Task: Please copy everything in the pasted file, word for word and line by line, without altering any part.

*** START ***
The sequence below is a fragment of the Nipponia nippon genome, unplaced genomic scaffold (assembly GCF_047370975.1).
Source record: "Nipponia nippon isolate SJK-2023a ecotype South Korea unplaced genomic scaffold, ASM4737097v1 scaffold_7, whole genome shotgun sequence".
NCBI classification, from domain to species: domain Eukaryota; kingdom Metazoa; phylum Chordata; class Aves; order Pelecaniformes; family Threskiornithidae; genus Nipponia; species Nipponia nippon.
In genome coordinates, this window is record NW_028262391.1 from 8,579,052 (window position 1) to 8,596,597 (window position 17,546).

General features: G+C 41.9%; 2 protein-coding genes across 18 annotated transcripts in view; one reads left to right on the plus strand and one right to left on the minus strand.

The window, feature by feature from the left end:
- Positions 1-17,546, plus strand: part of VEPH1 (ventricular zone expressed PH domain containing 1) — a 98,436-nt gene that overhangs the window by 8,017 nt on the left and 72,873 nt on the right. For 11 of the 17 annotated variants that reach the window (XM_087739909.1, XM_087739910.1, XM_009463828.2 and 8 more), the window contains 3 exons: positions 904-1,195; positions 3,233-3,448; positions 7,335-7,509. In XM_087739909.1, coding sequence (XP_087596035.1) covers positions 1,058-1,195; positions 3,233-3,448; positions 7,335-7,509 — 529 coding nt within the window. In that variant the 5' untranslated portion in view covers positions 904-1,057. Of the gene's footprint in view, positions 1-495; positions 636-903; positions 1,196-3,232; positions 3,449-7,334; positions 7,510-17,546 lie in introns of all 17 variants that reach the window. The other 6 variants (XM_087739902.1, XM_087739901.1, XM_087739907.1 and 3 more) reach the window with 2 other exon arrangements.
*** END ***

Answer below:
The sequence below is a fragment of the Nipponia nippon genome, unplaced genomic scaffold (assembly GCF_047370975.1).
Source record: "Nipponia nippon isolate SJK-2023a ecotype South Korea unplaced genomic scaffold, ASM4737097v1 scaffold_7, whole genome shotgun sequence".
NCBI classification, from domain to species: domain Eukaryota; kingdom Metazoa; phylum Chordata; class Aves; order Pelecaniformes; family Threskiornithidae; genus Nipponia; species Nipponia nippon.
In genome coordinates, this window is record NW_028262391.1 from 8,579,052 (window position 1) to 8,596,597 (window position 17,546).

General features: G+C 41.9%; 2 protein-coding genes across 18 annotated transcripts in view; one reads left to right on the plus strand and one right to left on the minus strand.

The window, feature by feature from the left end:
- Positions 1-17,546, plus strand: part of VEPH1 (ventricular zone expressed PH domain containing 1) — a 98,436-nt gene that overhangs the window by 8,017 nt on the left and 72,873 nt on the right. For 11 of the 17 annotated variants that reach the window (XM_087739909.1, XM_087739910.1, XM_009463828.2 and 8 more), the window contains 3 exons: positions 904-1,195; positions 3,233-3,448; positions 7,335-7,509. In XM_087739909.1, coding sequence (XP_087596035.1) covers positions 1,058-1,195; positions 3,233-3,448; positions 7,335-7,509 — 529 coding nt within the window. In that variant the 5' untranslated portion in view covers positions 904-1,057. Of the gene's footprint in view, positions 1-495; positions 636-903; positions 1,196-3,232; positions 3,449-7,334; positions 7,510-17,546 lie in introns of all 17 variants that reach the window. The other 6 variants (XM_087739902.1, XM_087739901.1, XM_087739907.1 and 3 more) reach the window with 2 other exon arrangements.